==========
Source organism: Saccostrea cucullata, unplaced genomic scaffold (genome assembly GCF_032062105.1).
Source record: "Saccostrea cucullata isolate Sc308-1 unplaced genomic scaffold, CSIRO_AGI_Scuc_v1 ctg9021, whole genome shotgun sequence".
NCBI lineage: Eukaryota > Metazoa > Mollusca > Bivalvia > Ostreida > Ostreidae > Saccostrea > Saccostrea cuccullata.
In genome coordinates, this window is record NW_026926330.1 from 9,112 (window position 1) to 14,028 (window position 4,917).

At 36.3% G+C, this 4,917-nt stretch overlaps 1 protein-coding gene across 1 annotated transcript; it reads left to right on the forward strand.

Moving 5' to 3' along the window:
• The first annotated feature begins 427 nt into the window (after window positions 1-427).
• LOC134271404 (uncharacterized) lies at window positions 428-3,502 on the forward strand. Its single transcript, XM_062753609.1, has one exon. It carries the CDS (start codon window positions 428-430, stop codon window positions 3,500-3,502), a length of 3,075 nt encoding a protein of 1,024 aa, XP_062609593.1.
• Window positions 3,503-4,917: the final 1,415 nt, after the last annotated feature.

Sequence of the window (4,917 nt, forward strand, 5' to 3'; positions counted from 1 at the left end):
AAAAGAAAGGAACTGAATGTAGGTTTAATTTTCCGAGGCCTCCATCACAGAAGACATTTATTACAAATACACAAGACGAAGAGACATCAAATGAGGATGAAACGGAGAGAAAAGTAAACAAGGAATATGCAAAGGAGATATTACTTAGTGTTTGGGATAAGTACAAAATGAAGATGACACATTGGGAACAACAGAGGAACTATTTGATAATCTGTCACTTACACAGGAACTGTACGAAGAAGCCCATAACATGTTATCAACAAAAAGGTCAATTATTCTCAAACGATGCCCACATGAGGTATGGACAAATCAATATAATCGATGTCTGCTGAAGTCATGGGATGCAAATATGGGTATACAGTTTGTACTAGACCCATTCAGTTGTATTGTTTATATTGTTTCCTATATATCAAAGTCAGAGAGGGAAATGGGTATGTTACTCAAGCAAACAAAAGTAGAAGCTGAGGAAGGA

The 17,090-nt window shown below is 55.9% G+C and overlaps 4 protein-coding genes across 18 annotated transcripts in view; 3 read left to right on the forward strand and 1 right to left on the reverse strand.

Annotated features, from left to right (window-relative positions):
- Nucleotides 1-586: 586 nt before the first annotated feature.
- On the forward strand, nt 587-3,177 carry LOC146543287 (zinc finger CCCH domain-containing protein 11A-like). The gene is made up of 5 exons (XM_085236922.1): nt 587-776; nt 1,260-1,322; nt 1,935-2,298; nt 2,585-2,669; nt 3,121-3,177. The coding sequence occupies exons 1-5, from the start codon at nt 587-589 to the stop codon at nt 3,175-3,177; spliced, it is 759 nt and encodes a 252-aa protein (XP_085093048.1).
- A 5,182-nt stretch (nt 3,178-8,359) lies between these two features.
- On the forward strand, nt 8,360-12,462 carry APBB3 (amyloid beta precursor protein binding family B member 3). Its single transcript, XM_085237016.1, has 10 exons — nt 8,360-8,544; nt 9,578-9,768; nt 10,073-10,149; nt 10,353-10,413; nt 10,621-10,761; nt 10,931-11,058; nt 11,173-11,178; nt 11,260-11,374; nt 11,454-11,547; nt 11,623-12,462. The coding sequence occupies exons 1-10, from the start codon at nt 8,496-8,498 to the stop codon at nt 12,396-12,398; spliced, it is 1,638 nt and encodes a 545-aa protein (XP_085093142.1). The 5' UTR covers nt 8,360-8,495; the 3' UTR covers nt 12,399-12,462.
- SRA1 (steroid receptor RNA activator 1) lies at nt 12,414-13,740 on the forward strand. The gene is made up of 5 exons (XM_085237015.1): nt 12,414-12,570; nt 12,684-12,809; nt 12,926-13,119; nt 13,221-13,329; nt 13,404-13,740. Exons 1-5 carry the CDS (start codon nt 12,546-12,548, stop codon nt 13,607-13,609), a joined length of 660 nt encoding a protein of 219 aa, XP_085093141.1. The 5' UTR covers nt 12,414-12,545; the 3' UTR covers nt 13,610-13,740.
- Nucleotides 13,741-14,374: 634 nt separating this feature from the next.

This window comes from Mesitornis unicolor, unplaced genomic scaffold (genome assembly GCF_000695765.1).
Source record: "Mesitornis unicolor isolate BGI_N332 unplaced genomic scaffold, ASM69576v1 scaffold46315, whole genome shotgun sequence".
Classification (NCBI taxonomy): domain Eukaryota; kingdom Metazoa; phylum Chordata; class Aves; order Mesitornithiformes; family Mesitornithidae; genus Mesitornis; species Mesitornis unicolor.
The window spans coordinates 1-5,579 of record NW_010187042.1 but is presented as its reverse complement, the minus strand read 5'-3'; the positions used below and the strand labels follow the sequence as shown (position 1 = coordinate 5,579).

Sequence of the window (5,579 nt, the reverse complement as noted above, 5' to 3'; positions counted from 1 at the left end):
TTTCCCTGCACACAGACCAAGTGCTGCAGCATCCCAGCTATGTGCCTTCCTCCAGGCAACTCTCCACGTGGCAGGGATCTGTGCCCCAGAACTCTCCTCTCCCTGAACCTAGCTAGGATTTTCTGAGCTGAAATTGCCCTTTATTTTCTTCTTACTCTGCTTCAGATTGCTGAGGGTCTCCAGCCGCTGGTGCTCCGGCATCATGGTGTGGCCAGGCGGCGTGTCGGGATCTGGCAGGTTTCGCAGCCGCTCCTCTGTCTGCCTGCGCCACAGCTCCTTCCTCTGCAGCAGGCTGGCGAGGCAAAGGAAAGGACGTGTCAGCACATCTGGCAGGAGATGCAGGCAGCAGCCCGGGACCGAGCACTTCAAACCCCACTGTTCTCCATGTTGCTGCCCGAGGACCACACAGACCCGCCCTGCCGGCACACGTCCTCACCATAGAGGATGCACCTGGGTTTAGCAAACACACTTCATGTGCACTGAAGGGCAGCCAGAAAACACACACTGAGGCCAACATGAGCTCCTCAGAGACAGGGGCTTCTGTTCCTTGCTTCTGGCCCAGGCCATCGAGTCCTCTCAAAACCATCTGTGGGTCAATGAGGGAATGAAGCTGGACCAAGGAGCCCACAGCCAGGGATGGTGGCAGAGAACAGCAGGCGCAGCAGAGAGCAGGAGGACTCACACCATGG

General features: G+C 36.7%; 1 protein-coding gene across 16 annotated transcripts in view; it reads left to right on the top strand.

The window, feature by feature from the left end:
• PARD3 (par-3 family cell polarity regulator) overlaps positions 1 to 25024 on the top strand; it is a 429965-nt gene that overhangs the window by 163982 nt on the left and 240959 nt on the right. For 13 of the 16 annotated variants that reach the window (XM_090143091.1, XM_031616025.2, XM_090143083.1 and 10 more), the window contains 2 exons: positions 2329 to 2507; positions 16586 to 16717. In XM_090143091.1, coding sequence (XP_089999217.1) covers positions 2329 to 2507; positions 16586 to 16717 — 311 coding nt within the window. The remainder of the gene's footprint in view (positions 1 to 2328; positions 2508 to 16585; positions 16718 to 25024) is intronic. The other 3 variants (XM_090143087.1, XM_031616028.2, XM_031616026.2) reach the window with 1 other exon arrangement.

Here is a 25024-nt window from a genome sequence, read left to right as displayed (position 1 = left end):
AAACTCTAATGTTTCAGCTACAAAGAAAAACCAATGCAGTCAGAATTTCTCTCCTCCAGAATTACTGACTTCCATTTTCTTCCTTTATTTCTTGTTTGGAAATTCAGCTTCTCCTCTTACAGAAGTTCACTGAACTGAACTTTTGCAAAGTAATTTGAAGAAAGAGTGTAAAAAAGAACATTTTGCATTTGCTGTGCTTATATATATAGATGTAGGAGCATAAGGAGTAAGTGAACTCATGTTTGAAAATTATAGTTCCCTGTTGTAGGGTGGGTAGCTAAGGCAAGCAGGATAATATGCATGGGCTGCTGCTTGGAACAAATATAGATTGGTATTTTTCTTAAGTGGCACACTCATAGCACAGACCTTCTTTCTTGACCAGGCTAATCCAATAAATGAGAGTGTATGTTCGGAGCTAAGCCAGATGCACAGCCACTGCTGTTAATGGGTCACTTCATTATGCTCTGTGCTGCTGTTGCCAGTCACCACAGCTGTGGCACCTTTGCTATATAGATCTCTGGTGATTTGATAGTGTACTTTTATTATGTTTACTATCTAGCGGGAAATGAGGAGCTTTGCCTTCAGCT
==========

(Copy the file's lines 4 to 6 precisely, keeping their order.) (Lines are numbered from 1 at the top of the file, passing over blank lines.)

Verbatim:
In genome coordinates, this window is record NW_026926330.1 from 9,112 (window position 1) to 14,028 (window position 4,917).

At 36.3% G+C, this 4,917-nt stretch overlaps 1 protein-coding gene across 1 annotated transcript; it reads left to right on the forward strand.

Moving 5' to 3' along the window: